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Tuna key to sustainable development of small island states

28 Apr 2017 - The fate of the world’s marine life today - including the threatened bluefin tuna - is in all our hands

28 Apr 2017 - Pacific Islanders have been catching tuna since the earliest days of settlement some 3,000 years ago. For most of recorded history, the fish were harvested using traditional techniques. But the arrival of foreign vessels in the 1950s opened up the fishery to industrial-scale technology and global markets, and for the first time tested its ecological limits.

Today, nearly two-thirds of the tuna found in restaurants and supermarkets around the world comes from the Pacific Ocean. So it should come as no surprise that the Pacific Small Island Developing States, a group of 12 island nations from the region, led the campaign for the United Nations to designate a World Tuna Day, which will be celebrated for the first time on May 2.

To be sure, it is hard to overstate the fish's importance to Pacific islands. Not only is it their primary protein source, the revenue it raises underpins the region's entire economy. It has been said that tuna is to the Pacific what oil is to the Middle East.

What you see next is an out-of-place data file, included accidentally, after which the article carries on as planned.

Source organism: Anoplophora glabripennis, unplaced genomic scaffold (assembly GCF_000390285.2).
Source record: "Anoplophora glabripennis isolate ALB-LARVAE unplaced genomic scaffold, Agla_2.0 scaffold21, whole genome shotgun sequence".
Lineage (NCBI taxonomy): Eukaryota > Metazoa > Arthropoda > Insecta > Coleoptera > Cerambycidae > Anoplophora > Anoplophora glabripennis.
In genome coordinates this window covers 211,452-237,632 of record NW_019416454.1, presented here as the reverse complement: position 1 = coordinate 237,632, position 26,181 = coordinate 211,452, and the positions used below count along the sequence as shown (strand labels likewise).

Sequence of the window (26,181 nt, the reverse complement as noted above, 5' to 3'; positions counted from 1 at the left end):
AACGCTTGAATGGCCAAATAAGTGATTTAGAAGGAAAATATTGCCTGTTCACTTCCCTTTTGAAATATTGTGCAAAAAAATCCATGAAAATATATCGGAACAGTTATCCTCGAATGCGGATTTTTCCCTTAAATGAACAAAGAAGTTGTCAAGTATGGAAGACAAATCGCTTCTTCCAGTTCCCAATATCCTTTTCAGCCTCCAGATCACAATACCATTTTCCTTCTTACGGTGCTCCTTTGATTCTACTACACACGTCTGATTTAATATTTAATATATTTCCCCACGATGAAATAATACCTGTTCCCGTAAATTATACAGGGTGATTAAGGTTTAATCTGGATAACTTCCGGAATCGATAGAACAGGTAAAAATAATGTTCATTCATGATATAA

Few countries have done more to promote tuna conservation than ours. For instance, the Parties to the Nauru Agreement (PNA), a management arrangement between nine Pacific island states and distant water fleets, led to the creation of the world’s largest sustainable purse seine tuna fishery. It employs strict fishing regulations, such as limits on the days fishing vessels are allowed to spend at sea, minimum net-size regulations, 100 percent observer coverage, limitations on the use of Fish Aggregator Devices (FADs), and stiff penalties for targeting sharks, turtles, and seabirds.